Can a bad recession cause a bad depression? You bet, especially if the type of depression we are speaking of occurs within the three-pound universe we call the human mind.
Some forms of depression are inherited genetically through families; other forms can be caused entirely by a sick economy. While everyone has their own genetic map suggesting depressive propensities in some people, few can argue with the fact that being out of work and out of hope, can be the source of a long and painful depression – whether you have a genetic propensity for depression or not.
A series of clinical studies have concluded that acute major depression can also occur in people without any family history of depression whatsoever. All it takes is a sufficiently threatening event or set of events to cause a major depressive episode – such as a deep and long economic recession, a lost job, family instability, divorce, and home foreclosure. Add to this the shame often felt by not being able to provide and protect your family and you might find yourself headed for a full-blown depressive episode the likes of which you have never experienced. In short order, you could feel like your entire world is falling apart in front of you.
While most of us understand why a broken economy can be so destabilizing to peoples lives, we don’t always understand what happens to us on the inside as we struggle through life’s troubles and challenges. For this, we must look inside ourselves and seek to understand the complexity and wonder of what makes us who we are.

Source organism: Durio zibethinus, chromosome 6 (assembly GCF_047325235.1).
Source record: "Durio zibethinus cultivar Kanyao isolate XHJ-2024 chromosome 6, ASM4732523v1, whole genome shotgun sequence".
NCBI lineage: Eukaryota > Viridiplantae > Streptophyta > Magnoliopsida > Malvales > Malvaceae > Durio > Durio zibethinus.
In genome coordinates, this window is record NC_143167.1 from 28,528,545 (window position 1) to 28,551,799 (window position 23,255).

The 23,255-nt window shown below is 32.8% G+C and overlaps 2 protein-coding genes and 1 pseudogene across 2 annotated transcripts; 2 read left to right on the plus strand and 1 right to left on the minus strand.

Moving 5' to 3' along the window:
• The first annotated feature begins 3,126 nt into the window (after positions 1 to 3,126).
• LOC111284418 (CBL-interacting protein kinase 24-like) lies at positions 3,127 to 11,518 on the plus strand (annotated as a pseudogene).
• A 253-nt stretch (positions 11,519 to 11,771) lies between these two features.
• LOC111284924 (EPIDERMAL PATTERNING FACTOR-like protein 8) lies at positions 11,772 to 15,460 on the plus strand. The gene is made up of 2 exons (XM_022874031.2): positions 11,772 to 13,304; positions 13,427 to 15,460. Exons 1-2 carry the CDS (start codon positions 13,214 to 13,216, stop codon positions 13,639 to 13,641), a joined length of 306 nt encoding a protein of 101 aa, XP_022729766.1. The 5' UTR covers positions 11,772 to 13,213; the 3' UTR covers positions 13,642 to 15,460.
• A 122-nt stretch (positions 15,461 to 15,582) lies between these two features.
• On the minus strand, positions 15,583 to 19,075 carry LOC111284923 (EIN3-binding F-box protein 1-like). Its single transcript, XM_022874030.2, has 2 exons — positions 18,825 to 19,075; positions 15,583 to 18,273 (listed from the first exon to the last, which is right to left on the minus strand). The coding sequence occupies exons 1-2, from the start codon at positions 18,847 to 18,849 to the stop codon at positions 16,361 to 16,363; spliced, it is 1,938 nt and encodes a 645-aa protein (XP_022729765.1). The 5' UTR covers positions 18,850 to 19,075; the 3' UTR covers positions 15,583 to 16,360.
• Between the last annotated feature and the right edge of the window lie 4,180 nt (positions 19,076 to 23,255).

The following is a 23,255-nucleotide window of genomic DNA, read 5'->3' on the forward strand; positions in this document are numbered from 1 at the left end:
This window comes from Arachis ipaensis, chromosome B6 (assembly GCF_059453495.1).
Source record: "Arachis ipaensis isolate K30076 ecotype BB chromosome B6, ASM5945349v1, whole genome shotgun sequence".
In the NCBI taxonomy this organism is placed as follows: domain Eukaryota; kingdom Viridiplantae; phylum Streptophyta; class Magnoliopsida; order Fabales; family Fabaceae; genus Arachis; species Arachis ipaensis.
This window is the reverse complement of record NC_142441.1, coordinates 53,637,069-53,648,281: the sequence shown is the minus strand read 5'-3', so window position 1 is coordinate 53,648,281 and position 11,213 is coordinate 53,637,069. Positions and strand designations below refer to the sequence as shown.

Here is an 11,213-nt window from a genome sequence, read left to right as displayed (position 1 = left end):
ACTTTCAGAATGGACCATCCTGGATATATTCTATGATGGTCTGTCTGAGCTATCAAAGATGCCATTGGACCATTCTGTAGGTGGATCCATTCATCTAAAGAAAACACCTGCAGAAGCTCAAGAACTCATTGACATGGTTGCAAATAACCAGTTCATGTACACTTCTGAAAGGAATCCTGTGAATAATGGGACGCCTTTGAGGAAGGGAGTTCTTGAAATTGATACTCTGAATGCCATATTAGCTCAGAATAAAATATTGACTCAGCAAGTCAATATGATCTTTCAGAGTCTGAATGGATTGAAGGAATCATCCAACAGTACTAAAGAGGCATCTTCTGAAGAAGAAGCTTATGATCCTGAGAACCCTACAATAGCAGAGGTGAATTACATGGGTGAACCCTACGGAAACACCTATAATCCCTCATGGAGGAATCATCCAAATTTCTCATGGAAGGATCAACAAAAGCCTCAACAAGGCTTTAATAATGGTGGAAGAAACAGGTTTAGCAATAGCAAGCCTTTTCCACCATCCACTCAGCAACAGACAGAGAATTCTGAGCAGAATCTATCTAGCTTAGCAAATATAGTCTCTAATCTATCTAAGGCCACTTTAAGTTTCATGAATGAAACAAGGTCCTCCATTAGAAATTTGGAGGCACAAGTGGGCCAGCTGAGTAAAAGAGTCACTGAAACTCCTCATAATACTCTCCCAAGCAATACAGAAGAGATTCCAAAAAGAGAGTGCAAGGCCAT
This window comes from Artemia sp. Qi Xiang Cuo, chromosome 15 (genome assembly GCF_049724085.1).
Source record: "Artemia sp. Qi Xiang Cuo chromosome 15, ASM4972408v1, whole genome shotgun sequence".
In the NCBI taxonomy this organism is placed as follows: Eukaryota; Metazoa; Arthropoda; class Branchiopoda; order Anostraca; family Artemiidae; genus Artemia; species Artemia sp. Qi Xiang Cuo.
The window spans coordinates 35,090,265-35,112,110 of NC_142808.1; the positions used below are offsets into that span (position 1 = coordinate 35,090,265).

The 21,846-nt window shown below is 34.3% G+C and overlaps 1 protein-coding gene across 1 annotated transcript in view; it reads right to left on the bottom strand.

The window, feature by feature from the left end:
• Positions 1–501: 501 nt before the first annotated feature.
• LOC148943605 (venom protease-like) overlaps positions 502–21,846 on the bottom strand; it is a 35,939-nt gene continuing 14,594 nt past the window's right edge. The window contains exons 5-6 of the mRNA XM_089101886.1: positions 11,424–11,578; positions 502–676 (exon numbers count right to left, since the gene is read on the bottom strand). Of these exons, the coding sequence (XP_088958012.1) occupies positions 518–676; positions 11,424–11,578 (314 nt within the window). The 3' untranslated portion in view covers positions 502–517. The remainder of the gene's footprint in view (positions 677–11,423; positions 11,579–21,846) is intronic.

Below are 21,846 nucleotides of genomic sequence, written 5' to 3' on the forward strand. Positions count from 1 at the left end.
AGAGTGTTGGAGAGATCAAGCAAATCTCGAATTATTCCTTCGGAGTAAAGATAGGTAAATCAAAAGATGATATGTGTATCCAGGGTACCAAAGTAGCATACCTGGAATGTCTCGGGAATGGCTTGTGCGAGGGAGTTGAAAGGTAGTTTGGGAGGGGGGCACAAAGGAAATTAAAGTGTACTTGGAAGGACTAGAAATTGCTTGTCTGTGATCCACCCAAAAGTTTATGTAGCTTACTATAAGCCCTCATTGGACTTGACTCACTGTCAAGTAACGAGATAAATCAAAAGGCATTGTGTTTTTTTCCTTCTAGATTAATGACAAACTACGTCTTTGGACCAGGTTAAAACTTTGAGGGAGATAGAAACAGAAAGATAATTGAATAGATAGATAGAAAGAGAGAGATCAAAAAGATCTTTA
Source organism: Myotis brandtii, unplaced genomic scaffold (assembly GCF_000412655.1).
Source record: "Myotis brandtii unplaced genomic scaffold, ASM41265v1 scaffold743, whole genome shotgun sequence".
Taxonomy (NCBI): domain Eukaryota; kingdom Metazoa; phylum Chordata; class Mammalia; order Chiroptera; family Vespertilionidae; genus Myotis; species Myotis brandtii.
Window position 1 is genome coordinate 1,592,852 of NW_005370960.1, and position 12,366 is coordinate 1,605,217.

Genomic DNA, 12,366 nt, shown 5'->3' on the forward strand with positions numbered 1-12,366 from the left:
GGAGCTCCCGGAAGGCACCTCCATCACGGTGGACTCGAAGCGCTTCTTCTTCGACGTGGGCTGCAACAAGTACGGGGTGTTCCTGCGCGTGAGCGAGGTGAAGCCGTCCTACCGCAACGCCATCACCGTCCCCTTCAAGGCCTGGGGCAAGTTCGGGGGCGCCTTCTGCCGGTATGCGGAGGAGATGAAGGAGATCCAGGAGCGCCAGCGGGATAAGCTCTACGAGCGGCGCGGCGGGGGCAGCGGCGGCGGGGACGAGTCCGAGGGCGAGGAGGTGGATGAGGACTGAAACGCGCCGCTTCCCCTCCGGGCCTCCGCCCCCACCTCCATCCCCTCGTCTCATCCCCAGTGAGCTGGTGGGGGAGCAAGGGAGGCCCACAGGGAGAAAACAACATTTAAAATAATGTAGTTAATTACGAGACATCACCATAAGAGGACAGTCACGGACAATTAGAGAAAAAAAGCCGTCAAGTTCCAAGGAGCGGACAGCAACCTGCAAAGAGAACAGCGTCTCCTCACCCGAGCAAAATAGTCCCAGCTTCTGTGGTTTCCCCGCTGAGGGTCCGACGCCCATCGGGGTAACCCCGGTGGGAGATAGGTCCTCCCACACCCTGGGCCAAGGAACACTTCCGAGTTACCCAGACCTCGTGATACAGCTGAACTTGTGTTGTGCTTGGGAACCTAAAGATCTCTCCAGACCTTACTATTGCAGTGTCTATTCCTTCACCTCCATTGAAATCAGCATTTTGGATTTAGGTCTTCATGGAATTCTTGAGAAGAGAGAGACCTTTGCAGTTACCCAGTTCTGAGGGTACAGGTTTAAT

Nothing is as complex and elusive as trying to understand the human brain. With over one trillion separate neurons, it’s a virtual super highway of neural and synaptic connections firing discreet forms of chemicals throughout the brain which causes us to experience what we know as thoughts, emotions, desires, and moods – including depression.
Just as chemicals play a role in causing depressive thoughts, emotions, desires and moods, chemicals can also play a role in reversing these negative patterns. Today, this is mostly accomplished through a variety of antidepressant medications known as Selective Serotonin Reuptake Inhibitors (SSRI). Examples of such medications include Zoloft, Paxil, and Prozac.
While medications can help us fight the experience of desperation, sadness, and indifference, so common to depressive disorders, they won’t, on their own, resolve the underlying real-life financial troubles that resulted in triggering the onset of depression in the first place. For that, we need to use our own problem solving skills and often that includes finding the right kind of financial and legal solutions that can help us get back on our feet again. Remember, nothing lasts forever – not even depression – so as soon as you begin to feel better, it is advisable to start working on managing your financial troubles at a pace that feels right for you.
Most mental health professionals recommend that anti-depressants be combined with some form of talk-therapy with a trained therapist. Antidepressants can perform wonders, but it should not be considered a magic bullet in solving life’s really big troubles. Unfortunately, it rarely, if ever, works that way. What antidepressants can provide is a relative sense of wellbeing that will allow you to get back on your feet and in the game again without the intense emotional drain that is so often caused by serious and untreated depression.
For more on how to fight stress, worry, and depression, your medicinal and therapeutic options, online stress and depression therapists and expert advice, go to GotTrouble.com